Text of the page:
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Comment Re:time to face facts (Score 1) 170 170

National Opt Out Day "failed" (if by "failed" you mean "didn't slow things to a halt") because the TSA quietly stopped using the scanners on that day, so there was nothing to opt out of. Don't kid yourself that there are enough others like you that will sacrifice liberty for alleged safety.

Comment Re:well, (Score 5, Insightful) 170 170

"Examining the junk" of an adult, or photographing the same naked, isn't traditionally a lawful governmental objective either. But it becomes more obvious how wrong it is when you think of the children, elderly, handicapped, breast cancer survivors, rape survivors, etc., that have to deal with this nonsense.

Comment Re:One thing is missing: (Score 4, Informative) 170 170

Please read -- not a fuckup, but an intentional decision. I am pro se, although about a dozen members of state bars, including Jesse Ventura's awesome legal team, made the same decision in their similar suits.

Comment Re:well, (Score 5, Informative) 170 170

0) It's ok... I don't accept legal advice from strangers anyway. ;) 1) Yes. 2) Yes, but there are many questions of fact. For example, are the scanners effective (since effectiveness is a part of the balancing test in deciding if a search is reasonable)? See my video on that: 3) 11th Circuit. The wires have mistakenly reported me as a Michigan resident since I used a Michigan mailing address on court documents. I live in Miami Beach, FL. 4) Thank you. :)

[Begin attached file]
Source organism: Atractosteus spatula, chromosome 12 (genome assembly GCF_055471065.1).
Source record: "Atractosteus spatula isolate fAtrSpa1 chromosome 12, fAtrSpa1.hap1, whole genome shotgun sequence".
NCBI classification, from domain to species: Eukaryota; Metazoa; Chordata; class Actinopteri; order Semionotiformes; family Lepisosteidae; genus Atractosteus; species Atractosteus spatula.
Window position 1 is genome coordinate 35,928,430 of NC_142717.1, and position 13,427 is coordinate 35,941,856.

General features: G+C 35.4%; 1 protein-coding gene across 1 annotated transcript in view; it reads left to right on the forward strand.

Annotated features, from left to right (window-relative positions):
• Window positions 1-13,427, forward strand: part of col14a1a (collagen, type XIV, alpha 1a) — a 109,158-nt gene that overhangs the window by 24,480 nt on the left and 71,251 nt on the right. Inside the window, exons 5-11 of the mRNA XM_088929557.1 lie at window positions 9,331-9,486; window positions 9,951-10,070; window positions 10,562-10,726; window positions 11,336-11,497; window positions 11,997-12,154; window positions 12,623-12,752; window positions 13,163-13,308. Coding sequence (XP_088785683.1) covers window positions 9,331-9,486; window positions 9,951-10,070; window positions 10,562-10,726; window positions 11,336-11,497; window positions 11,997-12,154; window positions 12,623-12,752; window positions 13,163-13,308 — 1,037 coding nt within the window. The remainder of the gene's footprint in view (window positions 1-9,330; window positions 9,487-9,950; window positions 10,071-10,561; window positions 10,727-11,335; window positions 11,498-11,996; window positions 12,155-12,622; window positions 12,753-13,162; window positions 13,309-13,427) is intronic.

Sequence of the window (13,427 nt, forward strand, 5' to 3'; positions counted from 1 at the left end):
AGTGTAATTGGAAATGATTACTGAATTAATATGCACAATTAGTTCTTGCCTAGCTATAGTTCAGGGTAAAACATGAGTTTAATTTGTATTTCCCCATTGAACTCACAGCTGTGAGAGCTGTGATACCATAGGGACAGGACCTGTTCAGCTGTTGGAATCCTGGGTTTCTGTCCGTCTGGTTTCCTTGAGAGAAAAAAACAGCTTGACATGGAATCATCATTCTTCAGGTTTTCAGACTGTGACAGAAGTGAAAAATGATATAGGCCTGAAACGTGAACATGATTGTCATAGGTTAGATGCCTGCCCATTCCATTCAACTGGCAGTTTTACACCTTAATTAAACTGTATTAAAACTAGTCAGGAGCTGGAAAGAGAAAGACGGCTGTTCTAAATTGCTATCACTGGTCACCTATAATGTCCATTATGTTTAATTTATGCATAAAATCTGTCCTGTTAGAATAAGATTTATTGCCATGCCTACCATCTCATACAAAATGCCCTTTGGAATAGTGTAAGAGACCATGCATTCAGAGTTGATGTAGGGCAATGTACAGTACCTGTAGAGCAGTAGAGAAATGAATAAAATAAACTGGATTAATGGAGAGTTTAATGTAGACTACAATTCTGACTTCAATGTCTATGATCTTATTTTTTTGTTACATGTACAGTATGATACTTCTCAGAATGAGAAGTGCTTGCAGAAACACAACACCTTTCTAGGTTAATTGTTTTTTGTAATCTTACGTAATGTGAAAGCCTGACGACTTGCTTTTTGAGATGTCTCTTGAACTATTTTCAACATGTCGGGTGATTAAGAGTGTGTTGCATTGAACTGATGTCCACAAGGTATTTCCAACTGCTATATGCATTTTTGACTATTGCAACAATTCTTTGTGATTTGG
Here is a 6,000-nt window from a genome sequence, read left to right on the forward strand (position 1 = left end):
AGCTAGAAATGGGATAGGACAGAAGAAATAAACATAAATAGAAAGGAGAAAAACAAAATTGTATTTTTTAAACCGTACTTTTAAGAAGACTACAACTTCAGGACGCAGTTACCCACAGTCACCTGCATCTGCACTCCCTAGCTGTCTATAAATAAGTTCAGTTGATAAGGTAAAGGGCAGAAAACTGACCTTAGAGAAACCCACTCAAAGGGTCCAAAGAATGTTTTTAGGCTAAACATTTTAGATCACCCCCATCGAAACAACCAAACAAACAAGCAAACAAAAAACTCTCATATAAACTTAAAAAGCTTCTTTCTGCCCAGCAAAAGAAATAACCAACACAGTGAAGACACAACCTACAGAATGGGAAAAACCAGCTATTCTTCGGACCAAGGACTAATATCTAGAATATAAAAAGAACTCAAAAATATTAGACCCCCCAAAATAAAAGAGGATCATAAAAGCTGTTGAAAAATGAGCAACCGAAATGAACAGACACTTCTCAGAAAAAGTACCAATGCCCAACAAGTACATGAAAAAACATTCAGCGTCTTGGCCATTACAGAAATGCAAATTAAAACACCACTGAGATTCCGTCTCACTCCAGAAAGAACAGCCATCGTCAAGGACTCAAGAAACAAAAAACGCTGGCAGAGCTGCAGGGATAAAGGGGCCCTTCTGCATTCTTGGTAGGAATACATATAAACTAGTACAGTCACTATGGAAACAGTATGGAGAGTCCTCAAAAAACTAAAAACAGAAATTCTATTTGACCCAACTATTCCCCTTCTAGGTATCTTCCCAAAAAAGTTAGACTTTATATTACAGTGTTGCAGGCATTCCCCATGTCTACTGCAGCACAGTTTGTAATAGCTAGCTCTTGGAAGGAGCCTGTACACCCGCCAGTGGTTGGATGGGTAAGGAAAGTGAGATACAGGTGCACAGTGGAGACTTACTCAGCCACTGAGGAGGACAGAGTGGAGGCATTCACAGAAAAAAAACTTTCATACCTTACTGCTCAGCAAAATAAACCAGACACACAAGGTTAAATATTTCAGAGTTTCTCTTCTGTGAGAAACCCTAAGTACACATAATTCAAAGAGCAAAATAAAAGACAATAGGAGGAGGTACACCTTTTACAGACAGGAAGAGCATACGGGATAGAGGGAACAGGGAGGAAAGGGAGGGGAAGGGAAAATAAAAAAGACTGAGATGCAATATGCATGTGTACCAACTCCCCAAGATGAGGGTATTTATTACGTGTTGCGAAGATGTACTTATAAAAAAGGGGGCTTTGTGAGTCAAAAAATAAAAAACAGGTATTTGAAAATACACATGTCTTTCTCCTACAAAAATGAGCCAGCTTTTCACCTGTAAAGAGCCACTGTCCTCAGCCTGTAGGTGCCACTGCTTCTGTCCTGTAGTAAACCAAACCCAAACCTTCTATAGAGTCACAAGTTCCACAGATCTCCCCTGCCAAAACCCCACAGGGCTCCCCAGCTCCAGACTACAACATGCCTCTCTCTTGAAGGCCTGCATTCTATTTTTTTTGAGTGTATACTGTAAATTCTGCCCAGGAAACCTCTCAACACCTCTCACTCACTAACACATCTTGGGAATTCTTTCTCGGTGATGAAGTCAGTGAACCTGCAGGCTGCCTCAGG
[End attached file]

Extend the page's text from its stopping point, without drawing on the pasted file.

Comment Re:well, (Score 5, Informative) 170 170

Hello, filer of the lawsuit here. There's perhaps a little bit more to read than what you've read... the first page of my SCOTUS petition or 11th Circuit appellate brief would have cleared things up. :) The brief summary is that my lawsuit was filed in District Court quite intentionally: District Court is the only federal court that has a trial by jury, as well as discovery and witnesses as-of-right. After filing, the TSA invoked a law that was not designed to send challenges to agency "orders" to the US Court of Appeals. The idea behind the law is that some administrative agencies have proceedings with administrative law judges that legitimately should be challenged in the appeals courts. For example, if you try to bring a knife on a plane, the TSA has administrative law judges to assess a civil penalty against you, and you can appeal that decision to the appeals court. However, the TSA has now successfully argued that ANYTHING THEY WRITE DOWN CONSTITUTES AN "ORDER" THAT CANNOT BE THE SUBJECT OF A JURY TRIAL. Think about that for a second: the gatekeepers of our constitutional rights are supposed to be *the people*. Instead, it is now a group of men that are appointed by the President, who happens to be the guy who appoints the head of the TSA who started this mess. My fight against the TSA will continue on in the appeals court, which is the only good news here. You may read more at:

Comment Re:Cool video (Score 1) 219 219

I got into this in November 2010 when I was outraged that the TSA introduced the scanners as primary screening in conjunction with the pat-down. I filed suit that month in U.S. District Court, and have been fighting against TSA abuse since then. I work for no government agency.

Your good nature will bring you unbounded happiness.